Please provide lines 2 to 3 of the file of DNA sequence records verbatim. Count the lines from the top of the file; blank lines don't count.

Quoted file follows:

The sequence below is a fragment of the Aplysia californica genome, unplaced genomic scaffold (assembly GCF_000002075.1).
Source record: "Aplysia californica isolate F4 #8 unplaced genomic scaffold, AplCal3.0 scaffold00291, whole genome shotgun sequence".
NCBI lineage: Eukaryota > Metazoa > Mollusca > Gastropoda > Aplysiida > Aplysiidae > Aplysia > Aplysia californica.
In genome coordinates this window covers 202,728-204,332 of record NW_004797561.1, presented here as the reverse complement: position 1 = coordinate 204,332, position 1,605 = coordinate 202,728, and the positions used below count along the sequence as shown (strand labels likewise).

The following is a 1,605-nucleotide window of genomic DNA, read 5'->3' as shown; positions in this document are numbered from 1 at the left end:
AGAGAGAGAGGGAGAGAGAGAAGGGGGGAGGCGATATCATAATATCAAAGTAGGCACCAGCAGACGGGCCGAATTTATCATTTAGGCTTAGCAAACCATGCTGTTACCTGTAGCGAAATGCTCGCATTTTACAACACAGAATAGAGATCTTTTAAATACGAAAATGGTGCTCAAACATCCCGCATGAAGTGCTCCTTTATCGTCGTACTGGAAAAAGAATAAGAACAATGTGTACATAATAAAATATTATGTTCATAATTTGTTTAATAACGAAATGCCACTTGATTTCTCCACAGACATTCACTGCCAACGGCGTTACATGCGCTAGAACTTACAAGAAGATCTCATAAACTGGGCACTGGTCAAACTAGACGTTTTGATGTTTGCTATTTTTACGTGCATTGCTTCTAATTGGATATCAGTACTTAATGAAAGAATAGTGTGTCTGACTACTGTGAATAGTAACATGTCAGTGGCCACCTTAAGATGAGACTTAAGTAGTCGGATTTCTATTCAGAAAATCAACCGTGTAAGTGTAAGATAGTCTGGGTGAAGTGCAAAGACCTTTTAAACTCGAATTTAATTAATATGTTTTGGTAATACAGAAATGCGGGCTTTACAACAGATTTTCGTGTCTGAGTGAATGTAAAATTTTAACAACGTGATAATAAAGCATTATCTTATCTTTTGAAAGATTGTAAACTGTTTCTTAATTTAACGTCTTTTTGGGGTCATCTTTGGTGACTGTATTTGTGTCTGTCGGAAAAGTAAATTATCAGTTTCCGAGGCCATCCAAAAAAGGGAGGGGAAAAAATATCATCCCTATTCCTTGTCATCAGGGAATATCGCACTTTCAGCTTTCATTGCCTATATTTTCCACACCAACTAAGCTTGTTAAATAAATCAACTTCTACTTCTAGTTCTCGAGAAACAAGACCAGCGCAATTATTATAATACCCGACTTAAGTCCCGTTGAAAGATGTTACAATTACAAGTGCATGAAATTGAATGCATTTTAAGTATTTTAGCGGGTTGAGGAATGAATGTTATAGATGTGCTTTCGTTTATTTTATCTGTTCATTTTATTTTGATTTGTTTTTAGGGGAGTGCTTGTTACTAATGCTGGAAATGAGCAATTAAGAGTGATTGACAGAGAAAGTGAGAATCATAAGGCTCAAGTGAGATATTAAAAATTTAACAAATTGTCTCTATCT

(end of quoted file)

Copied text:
Source record: "Aplysia californica isolate F4 #8 unplaced genomic scaffold, AplCal3.0 scaffold00291, whole genome shotgun sequence".
NCBI lineage: Eukaryota > Metazoa > Mollusca > Gastropoda > Aplysiida > Aplysiidae > Aplysia > Aplysia californica.